YSL legacy lives on with Marrakesh flair
A fusion of Moroccan traditions and contemporary flair that inspired Yves Saint Laurent, a museum to the famed fashion designer has been unveiled in his beloved Marrakesh.
Following three years of work, technicians carried out final checks in a minimalist exhibition hall at the venue in the city that helped shape Saint Laurent's imagination after he first arrived in the 1960s.
Iconic creations _ from the black "Le Smoking" tuxedo to the Mondrian dress _ will go on display, with the museum hoping to attract 300,000 visitors in its first year.
"Marrakesh was a place of inspiration for Yves Saint Laurent," said director Bjorn Dahlstrom.
The legendary French couturier was entranced by the "ochre city" when he discovered the vibrancy and easy-going atmosphere of its busy streets, overlooked by the Atlas mountains, with his partner Pierre Berge in 1966.
"It was the place of our meeting, of our love, of our work together," said Berge, describing it as "a time when morals were free and sexuality more unbridled."
After dedicating his final years to "transforming these memories into projects," the man who was both Saint Laurent's business and life partner for 40 years died aged 86 in September.
When Saint Laurent came to Marrakesh, he was a designer known for working in black, but he said he "discovered color" in the city and the traditional dress of the women.
Along with Berge, he acquired a villa _ which their foundation also hopes to open next spring _ and in the 1980s took over the spectacular Majorelle Gardens, where a mausoleum was built to the designer after his death in 2008.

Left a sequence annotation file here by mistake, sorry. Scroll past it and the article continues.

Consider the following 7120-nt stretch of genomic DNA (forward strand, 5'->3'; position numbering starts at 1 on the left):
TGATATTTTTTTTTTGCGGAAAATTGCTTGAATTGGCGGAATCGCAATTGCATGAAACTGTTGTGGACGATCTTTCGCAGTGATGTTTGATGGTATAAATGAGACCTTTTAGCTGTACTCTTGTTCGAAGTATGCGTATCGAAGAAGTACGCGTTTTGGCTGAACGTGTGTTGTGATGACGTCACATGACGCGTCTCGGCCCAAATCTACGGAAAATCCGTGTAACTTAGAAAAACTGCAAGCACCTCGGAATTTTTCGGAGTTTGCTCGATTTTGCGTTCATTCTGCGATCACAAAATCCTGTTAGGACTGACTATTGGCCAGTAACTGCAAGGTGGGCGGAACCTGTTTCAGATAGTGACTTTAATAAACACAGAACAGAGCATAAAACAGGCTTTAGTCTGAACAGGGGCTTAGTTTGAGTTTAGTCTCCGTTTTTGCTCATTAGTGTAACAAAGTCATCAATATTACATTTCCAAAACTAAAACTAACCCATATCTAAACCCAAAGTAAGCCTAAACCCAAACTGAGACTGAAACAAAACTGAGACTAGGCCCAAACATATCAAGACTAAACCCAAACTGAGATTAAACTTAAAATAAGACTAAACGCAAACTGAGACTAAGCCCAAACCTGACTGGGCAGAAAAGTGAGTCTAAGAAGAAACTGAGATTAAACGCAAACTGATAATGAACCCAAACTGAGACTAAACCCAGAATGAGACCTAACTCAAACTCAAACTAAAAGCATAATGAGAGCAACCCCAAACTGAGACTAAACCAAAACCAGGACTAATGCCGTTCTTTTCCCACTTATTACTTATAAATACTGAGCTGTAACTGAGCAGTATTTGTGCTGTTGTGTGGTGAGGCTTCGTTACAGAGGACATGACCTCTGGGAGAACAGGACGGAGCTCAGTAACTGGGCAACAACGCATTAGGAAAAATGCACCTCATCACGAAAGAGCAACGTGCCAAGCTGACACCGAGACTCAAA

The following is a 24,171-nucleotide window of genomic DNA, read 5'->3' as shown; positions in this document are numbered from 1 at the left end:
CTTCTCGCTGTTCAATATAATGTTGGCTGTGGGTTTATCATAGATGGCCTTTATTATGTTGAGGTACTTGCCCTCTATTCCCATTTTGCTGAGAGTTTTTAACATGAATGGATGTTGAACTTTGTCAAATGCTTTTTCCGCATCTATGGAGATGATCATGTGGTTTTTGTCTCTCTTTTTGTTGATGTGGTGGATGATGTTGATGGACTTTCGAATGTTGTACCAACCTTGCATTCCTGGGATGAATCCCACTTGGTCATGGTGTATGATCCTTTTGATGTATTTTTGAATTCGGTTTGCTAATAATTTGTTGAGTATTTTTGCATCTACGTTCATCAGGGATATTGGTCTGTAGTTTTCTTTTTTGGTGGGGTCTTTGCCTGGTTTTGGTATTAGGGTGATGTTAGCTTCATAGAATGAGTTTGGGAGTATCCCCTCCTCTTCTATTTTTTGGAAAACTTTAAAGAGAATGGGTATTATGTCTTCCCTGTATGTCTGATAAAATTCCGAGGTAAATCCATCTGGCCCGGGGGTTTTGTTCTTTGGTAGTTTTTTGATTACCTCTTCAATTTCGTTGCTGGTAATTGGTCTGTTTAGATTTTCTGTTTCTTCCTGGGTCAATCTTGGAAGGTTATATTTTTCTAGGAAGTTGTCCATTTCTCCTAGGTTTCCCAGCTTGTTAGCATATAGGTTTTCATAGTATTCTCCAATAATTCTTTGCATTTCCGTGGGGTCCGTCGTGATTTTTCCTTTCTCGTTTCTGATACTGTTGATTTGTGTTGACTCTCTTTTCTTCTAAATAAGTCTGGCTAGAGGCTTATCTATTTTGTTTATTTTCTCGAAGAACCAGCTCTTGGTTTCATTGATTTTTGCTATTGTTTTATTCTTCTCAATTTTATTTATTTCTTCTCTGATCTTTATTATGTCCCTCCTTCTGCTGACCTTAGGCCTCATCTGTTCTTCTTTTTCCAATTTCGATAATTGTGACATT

Along with his ground-breaking designs, the new museum also contains a wall of photographs retracing reclusive Saint Laurent's life and career, accompanied by the voice of his friend, actress Catherine Deneuve.
Marrakesh and its UNESCO-protected Old City is now packed with tourists from all over the world. But back when Saint Laurent and Berge first arrived it was a draw for hippies and artists _ from the Beatles and the Rolling Stones to beat poet Allen Ginsberg _ attracted by the Bohemian freedoms and drug-fuelled party scene.
Funded by the sale of YSL and Berge's art collection, the museum combines orientalist paintings from Jacques Majorelle with works by current artists from Morocco and the Middle East.
And while Berge _ the driving force behind the museum did not live to see it open _ it still bears his indelible stamp.
"He saw everything, he followed it all from the beginning," said Berge's widower Madison Cox, who now runs the Pierre Berge-Yves Saint Laurent foundation.
"This was a first for Pierre Berge, to build something from scratch."